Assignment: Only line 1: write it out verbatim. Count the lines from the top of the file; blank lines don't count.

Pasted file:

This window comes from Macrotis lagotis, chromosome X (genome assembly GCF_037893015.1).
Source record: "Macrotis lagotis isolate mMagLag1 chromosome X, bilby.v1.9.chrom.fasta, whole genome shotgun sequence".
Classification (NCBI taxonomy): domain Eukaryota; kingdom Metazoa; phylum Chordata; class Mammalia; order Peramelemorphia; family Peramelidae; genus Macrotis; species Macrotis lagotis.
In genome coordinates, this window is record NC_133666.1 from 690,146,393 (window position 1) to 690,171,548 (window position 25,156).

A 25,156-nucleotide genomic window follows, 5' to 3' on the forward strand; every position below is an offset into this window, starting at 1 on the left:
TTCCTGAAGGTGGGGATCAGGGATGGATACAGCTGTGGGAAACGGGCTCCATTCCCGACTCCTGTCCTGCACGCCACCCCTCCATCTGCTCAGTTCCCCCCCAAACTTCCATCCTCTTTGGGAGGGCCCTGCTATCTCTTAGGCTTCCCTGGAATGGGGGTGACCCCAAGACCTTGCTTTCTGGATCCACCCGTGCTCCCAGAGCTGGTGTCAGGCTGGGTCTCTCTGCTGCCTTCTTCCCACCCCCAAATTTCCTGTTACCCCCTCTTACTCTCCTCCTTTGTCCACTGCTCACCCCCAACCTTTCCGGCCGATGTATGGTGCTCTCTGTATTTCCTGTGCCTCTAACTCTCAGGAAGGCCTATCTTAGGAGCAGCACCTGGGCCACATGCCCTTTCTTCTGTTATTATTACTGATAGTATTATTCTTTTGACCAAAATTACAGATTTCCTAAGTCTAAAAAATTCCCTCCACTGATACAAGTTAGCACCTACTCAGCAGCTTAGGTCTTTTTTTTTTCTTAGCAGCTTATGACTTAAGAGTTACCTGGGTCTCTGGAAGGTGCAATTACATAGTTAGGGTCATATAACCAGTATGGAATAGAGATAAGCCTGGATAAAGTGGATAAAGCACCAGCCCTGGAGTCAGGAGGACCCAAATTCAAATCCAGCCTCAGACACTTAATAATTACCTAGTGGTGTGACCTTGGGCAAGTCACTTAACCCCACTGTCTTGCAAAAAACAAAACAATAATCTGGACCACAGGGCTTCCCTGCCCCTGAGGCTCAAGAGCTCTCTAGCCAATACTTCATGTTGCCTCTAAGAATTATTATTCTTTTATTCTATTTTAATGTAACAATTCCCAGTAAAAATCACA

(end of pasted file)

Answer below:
This window comes from Macrotis lagotis, chromosome X (genome assembly GCF_037893015.1).